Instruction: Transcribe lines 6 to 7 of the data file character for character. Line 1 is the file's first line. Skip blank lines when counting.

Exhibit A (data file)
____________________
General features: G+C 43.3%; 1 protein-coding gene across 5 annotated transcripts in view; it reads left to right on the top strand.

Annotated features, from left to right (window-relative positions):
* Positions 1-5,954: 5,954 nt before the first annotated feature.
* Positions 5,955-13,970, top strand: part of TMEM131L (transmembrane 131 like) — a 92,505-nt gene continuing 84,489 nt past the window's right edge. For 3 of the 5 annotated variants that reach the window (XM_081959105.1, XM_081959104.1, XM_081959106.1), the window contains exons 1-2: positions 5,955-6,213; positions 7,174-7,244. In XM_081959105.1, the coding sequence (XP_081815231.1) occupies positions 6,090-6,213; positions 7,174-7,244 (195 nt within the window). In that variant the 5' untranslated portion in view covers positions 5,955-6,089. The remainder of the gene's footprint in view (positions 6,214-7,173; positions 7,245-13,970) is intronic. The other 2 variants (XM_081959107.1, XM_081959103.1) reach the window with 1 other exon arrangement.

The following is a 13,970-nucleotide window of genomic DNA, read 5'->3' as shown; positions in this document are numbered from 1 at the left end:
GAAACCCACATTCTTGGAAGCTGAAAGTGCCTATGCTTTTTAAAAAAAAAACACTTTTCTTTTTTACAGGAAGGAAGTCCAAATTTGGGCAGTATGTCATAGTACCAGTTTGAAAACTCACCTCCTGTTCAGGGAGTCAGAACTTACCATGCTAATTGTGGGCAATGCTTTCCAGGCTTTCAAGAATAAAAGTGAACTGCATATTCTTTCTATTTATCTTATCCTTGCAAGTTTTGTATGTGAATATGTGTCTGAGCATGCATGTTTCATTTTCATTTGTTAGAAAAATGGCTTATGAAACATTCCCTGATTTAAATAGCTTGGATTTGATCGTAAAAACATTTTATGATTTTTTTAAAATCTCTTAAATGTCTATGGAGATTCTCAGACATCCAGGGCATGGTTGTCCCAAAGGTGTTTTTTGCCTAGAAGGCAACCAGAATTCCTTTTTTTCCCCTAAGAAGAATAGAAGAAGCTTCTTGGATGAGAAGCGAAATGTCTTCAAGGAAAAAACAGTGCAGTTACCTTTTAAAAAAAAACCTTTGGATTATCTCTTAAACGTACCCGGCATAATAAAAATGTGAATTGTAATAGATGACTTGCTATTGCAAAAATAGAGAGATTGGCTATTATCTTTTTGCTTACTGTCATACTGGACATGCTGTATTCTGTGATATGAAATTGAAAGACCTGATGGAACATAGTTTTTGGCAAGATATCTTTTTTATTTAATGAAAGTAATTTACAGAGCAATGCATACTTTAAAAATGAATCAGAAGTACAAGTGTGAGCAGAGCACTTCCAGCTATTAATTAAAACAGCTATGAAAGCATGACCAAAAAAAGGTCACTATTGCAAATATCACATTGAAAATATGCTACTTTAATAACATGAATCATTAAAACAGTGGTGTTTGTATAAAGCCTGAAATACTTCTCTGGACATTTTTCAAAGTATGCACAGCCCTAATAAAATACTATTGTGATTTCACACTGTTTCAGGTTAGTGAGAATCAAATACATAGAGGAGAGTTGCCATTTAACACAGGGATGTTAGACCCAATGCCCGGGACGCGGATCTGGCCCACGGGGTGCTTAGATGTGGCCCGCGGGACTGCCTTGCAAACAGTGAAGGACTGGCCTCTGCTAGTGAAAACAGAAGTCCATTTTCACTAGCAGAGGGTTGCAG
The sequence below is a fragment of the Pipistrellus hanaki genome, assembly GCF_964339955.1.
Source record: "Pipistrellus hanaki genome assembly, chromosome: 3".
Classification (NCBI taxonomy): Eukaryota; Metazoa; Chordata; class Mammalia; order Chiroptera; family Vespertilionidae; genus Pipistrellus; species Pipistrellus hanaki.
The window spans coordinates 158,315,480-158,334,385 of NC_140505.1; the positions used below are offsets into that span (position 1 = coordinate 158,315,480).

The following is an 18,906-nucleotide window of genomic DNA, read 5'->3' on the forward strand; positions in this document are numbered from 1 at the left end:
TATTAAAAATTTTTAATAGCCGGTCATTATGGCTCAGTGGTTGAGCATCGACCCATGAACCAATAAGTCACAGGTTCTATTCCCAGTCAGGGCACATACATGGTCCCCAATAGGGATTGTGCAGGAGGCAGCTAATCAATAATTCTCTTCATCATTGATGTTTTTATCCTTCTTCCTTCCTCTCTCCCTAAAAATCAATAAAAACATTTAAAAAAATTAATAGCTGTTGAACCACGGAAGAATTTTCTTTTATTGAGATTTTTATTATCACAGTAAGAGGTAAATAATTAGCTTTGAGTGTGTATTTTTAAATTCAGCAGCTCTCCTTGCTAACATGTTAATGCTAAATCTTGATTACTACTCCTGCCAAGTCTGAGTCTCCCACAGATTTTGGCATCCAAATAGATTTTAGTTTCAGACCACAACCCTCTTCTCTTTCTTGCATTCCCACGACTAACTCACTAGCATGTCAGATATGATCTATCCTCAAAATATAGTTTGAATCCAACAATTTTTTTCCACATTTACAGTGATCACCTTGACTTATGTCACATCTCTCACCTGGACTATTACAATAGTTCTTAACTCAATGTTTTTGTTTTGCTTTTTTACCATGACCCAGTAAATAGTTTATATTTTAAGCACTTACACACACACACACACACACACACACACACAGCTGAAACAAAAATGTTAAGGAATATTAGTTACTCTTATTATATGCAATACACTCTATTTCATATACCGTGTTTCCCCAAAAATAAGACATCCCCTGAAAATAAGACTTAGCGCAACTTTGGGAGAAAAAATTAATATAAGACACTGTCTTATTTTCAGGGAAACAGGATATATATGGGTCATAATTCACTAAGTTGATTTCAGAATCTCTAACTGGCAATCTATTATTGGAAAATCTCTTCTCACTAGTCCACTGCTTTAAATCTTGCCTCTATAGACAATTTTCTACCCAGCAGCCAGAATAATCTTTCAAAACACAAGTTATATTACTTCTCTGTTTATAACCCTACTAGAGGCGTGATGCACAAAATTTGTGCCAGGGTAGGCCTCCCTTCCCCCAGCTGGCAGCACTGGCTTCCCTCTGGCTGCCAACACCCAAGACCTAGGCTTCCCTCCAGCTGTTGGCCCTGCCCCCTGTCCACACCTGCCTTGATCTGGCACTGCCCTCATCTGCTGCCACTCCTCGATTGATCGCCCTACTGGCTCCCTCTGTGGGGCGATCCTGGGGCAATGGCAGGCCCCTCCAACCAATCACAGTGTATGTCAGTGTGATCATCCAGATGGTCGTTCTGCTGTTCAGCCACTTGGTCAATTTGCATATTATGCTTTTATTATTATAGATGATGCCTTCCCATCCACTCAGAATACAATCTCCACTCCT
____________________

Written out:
GAAACCCACATTCTTGGAAGCTGAAAGTGCCTATGCTTTTTAAAAAAAAAACACTTTTCTTTTTTACAGGAAGGAAGTCCAAATTTGGGCAGTATGTCATAGTACCAGTTTGAAAACTCACCTCCTGTTCAGGGAGTCAGAACTTACCATGCTAATTGTGGGCAATGCTTTCCAGGCTTTCAAGAATAAAAGTGAACTGCATATTCTTTCTATTTATCTTATCCTTGCAAGTTTTGTATGTGAATATGTGTCTGAGCATGCATGTTTCATTTTCATTTGTTAGAAAAATGGCTTATGAAACATTCCCTGATTTAAATAGCTTGGATTTGATCGTAAAAACATTTTATGATTTTTTTAAAATCTCTTAAATGTCTATGGAGATTCTCAGACATCCAGGGCATGGTTGTCCCAAAGGTGTTTTTTGCCTAGAAGGCAACCAGAATTCCTTTTTTTCCCCTAAGAAGAATAGAAGAAGCTTCTTGGATGAGAAGCGAAATGTCTTCAAGGAAAAAACAGTGCAGTTACCTTTTAAAAAAAAACCTTTGGATTATCTCTTAAACGTACCCGGCATAATAAAAATGTGAATTGTAATAGATGACTTGCTATTGCAAAAATAGAGAGATTGGCTATTATCTTTTTGCTTACTGTCATACTGGACATGCTGTATTCTGTGATATGAAATTGAAAGACCTGATGGAACATAGTTTTTGGCAAGATATCTTTTTTATTTAATGAAAGTAATTTACAGAGCAATGCATACTTTAAAAATGAATCAGAAGTACAAGTGTGAGCAGAGCACTTCCAGCTATTAATTAAAACAGCTATGAAAGCATGACCAAAAAAAGGTCACTATTGCAAATATCACATTGAAAATATGCTACTTTAATAACATGAATCATTAAAACAGTGGTGTTTGTATAAAGCCTGAAATACTTCTCTGGACATTTTTCAAAGTATGCACAGCCCTAATAAAATACTATTGTGATTTCACACTGTTTCAGGTTAGTGAGAATCAAATACATAGAGGAGAGTTGCCATTTAACACAGGGATGTTAGACCCAATGCCCGGGACGCGGATCTGGCCCACGGGGTGCTTAGATGTGGCCCGCGGGACTGCCTTGCAAACAGTGAAGGACTGGCCTCTGCTAGTGAAAACAGAAGTCCATTTTCACTAGCAGAGGGTTGCAG
The sequence below is a fragment of the Pipistrellus hanaki genome, assembly GCF_964339955.1.